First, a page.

Monday, July 3, 2017

1898: Interesting remedy for hay fever

One of the first doctors to recommend nasal rinses, or nasal washes, was Dr. William Hollopeter in his 1898 book "Hay-fever and its successful treatment." He believed that by washing the nasal passages you'd also be washing out the exciting factors that might contribute to hay fever or other diseases.

Hollopeter said he conducted a study of the sputum of children waiting treatment for hay fever, and he found the bacteria of: (1, page 103)
  • Diphtheria
  • Scarlet fever
  • Measles 
  • Whooping Cough
  • Tuberculosis
So he concluded that while these children showed "no constitutional indication of the disease whatever," the following bacteria, or some other substance (such as dust or pollen) may be in the sputum to cause hay fever. So a rational treatment here was washing the nasal passages. (1, page 103)

He said that in order for a disease to occur, some weakness has to occur within the body, such as a decrease in vitality or resistance. So, an "overwhelming exposure" to an "unhygienic environment" would result in hay fever or some other disease.

Hollopeter said:(1, page 104):
Conceded that an external irritant is necessary to cause the disease, to prevent or cure it we must either prevent the irritant from reaching the points of exposure, fortify these vulnerable spots, or remove or render inert the irritant when already lodged. In hay-fever the vulnerable spot is undoubtedly somewhere within the nasopharynx (nose and throat). It is now conceded that the nose and throat are entrances for the bacteria of many infectious diseases; and I feel sure that as I have limited the extension of house-epidemics of scarlet fever, diphtheria, whooping-cough, and measles by a carefully conducted antiseptic toilet of the nose and throat, in the same manner I have prevented the dreaded paroxysms in cases of hay-fever.
So it is for this reason the he tried a daily sterilization of his hay fever patients, and, lo and behold, it was successful. The idea behind daily sterilization is this: (1, page 103)
By a daily sterilization of the nares and postnasal spaces the victims of hay-fever may remain in the city attending to their usual duties, surrounded by dust, or in the country amid blooming flowers, without any fear of the distressing symptoms—a consummation devoutly to be wished for by the great army of hay-fever sufferers.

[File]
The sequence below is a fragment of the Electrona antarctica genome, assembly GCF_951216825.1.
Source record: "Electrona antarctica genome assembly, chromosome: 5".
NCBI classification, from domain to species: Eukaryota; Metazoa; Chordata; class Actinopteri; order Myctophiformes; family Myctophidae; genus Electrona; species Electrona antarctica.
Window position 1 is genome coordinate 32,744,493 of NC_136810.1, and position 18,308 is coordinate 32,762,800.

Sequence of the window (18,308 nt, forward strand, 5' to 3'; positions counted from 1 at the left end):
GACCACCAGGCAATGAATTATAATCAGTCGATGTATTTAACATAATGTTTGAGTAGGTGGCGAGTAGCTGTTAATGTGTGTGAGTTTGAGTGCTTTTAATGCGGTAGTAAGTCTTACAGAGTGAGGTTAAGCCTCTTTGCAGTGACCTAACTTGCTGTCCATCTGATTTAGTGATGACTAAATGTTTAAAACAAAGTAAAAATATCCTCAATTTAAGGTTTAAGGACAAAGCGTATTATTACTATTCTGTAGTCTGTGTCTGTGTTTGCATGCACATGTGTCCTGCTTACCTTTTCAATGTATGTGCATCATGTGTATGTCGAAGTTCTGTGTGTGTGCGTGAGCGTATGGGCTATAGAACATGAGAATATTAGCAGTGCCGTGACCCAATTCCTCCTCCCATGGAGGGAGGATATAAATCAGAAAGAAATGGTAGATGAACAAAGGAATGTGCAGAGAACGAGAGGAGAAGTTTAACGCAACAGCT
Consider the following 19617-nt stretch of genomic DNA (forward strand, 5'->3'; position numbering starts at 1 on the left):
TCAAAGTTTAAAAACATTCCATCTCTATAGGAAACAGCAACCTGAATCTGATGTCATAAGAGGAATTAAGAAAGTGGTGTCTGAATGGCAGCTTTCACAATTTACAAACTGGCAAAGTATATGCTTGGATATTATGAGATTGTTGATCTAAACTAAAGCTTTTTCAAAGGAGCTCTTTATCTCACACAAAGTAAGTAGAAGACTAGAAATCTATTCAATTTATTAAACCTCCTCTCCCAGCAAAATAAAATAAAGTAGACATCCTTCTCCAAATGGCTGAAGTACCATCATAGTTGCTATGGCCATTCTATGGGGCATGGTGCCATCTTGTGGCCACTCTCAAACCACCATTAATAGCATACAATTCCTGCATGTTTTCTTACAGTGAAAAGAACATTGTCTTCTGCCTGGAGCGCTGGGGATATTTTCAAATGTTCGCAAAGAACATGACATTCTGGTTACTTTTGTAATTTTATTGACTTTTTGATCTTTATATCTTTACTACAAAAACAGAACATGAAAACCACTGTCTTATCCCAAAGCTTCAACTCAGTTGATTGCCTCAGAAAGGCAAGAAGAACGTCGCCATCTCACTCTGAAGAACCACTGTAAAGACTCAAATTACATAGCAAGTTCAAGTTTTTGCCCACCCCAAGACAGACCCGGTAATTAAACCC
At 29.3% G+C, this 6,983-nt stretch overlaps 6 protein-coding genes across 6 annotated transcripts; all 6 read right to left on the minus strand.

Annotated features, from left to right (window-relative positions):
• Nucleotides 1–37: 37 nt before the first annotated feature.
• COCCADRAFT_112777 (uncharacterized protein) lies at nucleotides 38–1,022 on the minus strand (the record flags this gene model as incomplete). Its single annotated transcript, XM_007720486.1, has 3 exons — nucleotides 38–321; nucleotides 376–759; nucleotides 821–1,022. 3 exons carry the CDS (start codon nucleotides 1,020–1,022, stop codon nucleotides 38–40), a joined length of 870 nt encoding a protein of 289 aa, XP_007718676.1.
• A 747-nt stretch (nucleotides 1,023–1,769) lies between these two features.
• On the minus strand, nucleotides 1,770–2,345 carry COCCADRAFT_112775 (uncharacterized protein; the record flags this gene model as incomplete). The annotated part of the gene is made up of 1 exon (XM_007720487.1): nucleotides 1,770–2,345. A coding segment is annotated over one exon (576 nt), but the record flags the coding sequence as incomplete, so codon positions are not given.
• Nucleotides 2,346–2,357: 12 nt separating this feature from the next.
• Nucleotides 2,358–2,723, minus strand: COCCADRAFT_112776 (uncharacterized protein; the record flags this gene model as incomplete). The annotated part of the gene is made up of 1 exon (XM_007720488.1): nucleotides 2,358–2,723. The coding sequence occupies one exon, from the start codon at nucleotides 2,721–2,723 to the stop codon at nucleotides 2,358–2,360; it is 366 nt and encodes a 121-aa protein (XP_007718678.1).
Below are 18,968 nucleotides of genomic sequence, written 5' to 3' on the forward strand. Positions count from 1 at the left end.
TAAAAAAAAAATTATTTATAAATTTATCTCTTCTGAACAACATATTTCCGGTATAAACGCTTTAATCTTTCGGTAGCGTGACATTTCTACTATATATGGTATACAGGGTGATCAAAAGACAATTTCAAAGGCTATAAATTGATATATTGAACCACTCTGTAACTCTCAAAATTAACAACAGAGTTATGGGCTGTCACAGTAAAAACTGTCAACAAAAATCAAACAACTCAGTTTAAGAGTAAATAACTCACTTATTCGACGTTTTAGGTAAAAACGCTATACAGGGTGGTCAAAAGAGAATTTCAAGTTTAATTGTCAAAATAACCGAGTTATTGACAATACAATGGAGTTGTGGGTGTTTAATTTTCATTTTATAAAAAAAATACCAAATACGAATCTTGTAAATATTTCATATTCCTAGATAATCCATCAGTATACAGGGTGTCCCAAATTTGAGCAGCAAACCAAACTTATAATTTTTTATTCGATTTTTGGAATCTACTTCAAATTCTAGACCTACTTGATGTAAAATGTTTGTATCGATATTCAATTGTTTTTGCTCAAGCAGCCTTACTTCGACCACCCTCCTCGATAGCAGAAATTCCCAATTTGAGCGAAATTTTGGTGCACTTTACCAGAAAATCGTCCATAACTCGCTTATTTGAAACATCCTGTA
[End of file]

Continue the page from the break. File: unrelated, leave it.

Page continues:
Therefore, he recommended the following daily treatment:
  1. Cleansing the nasopharynx with a hand ball atomizer containing a warm solution of boric acid (10 grains to an ounce of water) or Dorbell's solution. Afterwords, wipe the mucous membrane and apply menthol and liquid cosmolin freely to the parts (this would have to be done by the doctor) (1, page 107)
  2. Removal of hypertrophy or polypi he no longer recommended because it causes pain and increased inflammation. He therefore recommended Debell's solution applied first with a hand ball atomizer and then with a curved aluminum applicator or Harrison Allen's cotton carrier. Very carefully swab the whole nasopharynx . Dry membranes with clean cotton, followed by free use of blandine comp. (a solution of menthol in albolene). 
  3. Surgery only when absolutely necessary, and always followed by 1 and 2 above
When I first stumbled upon this remedy in this book, I thought it sounded very interesting and odd. However, upon further review, it was't far removed from the nasal washes I was forced to endure daily when I was a kid, and what is still recommended to this day for many sufferers of nasal rhinitis.  

So, he said:  "I believe that acute infective disease, particularly in children, may be prevented by most thorough and repeated sterilization of the nasopharynx, and just as house epidemics are never excusable evils so I claim the same to be true of hay fever." (1, page 106)

Here is a recipe for making a nasal rinse.

Dobell's Solution:
  •   R. Sodii bicarb
  •   Sodii boratis
  •   Acidi carbolici
  •   Glycerini
  •   Aqua? rosae, 25 per cent
  •   SlG.—Teaspoonful to one ounce of warm water.

If you are so inclined, try it and let us know if it works.
References:  
  1. Hollopeter, William Clarence, "Hay-fever and its successful treatment," 1898, Philadelphia, P. Blakiston's Son and Co.

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